The company understood at a very early stage that verticalisation not only gives control over the entire supply chain and hence product quality, prices and margins, but enables them to actively build and control the relationship with the end-consumer.
Henri Willig started out as a milk farmer. But soon after taking over the family farm in 1974, he began to expand the business by manufacturing cheese from his own milk. He invested in what nowadays is called B2C from a very early stage. The farm soon became a hotspot for tourists who were looking for the Frau Antje from Holland experience, and finding it by tasting and buying traditional Dutch cheese directly at the farm shop.
Today, the company operates three tourist farms. Visitors can not only taste and buy cheese but learn about the manufacturing process, have a fun self-guided tour through an organic barn for Jersey cows, learn about traditional manufacturing of Dutch wooden shoes, have lunch or dinner at the restaurant, visit an open-air-museum, or take a boat tour.
Delivering an outstanding customer experience at authentic locations has always been at the centre of Henri Willig’s brand building strategy. But developing the ‘Cheese & More by Henri Willig’ retail format and placing it at the top retail hotspots of larger cities pushed the brand to new heights.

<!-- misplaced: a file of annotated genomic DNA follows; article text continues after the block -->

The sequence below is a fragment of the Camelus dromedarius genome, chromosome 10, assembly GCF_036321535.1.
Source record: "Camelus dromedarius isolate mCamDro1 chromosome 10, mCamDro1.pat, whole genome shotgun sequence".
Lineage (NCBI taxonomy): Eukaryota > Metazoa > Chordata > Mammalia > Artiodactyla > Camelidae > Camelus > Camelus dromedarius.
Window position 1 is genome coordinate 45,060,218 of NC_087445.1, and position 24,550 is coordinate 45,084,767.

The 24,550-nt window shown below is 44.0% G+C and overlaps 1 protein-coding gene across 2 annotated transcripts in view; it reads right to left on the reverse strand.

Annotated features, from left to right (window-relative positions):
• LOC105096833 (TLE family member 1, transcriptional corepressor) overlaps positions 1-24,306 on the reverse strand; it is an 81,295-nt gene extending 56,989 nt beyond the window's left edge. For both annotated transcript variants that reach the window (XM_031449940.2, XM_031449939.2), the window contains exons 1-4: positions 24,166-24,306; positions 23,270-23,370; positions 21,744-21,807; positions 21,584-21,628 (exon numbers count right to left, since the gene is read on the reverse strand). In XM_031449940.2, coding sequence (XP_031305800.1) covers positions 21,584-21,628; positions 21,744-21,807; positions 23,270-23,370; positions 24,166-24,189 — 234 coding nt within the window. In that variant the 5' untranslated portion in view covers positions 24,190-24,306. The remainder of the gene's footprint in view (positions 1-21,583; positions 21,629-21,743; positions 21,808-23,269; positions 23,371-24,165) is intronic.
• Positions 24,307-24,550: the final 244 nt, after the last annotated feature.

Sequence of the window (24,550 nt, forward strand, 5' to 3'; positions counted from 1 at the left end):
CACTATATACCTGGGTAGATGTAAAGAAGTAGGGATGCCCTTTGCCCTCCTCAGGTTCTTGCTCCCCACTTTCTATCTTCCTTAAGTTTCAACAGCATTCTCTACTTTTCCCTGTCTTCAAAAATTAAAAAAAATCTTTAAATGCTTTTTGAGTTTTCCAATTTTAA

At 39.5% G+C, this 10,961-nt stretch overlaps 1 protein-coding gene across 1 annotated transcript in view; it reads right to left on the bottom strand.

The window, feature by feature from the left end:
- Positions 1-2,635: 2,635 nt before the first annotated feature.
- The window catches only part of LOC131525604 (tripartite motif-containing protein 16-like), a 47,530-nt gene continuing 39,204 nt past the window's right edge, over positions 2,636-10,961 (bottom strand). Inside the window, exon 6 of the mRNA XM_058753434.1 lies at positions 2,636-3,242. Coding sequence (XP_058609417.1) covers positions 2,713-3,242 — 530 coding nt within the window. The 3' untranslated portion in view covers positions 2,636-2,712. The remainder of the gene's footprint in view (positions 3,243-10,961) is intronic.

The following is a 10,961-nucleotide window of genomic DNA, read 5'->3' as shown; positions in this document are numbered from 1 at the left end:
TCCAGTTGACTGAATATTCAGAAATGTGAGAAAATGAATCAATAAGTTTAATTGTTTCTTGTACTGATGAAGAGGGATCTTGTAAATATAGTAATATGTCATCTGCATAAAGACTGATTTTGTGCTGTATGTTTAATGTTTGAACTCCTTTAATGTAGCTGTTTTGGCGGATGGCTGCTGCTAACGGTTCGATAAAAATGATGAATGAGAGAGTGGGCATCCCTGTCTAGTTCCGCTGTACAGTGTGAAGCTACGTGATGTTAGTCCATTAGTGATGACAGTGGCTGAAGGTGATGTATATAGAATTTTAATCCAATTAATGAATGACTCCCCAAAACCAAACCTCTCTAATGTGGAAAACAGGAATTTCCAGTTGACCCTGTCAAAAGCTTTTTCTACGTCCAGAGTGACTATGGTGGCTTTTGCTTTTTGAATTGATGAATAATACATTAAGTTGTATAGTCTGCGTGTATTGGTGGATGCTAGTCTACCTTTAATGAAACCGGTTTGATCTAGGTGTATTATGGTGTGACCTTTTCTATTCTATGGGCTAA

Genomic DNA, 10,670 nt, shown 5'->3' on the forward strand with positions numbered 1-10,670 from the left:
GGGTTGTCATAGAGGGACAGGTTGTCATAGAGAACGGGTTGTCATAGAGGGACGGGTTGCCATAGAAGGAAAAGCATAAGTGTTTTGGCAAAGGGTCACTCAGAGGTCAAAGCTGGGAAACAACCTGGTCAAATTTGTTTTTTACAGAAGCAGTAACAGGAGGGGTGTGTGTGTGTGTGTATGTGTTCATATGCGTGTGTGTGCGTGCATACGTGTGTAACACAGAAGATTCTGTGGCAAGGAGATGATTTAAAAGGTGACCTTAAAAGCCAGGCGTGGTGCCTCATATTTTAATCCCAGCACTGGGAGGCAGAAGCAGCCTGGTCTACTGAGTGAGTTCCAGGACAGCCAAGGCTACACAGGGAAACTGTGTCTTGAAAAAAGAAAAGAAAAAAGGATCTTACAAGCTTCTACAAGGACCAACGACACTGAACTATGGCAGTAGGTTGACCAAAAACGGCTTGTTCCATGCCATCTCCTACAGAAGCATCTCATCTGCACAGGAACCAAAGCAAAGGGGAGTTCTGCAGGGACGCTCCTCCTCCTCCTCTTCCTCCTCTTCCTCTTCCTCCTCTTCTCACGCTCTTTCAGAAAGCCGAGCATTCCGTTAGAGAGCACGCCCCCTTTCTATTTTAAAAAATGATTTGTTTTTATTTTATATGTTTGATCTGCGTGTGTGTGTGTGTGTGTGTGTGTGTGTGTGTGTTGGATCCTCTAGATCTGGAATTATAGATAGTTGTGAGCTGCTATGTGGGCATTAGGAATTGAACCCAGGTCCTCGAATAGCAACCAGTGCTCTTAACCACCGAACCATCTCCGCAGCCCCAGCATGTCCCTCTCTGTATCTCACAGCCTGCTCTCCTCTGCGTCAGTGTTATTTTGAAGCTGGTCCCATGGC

Using product presentation and packaging as a store design element and giving the store a cool, premium, design-driven lifestyle look & feel is the centrepiece of Henri Willigs’ brand building strategy. The entire store tells the story of a high-quality lifestyle product that is worth its premium price.
When I first came across the Munich store, it was pure curiosity that made me enter. And I just couldn’t believe that I had stumbled into a cheese store, of all things, at Marienplatz, Munich’s top tourist and prime retail location. The store was absolutely packed. And other people clearly weren’t there by accident like me, they were queuing eagerly to pay for their picks.
Just around the corner of the store is the famous Viktualienmarkt with at least five authentic, premium cheese booths. But people prefer to queue at the Henri Willig store to buy Dutch cheese that is even more expensive than comparable local products! In Germany, a country known for having some of the cheapest food prices in Europe.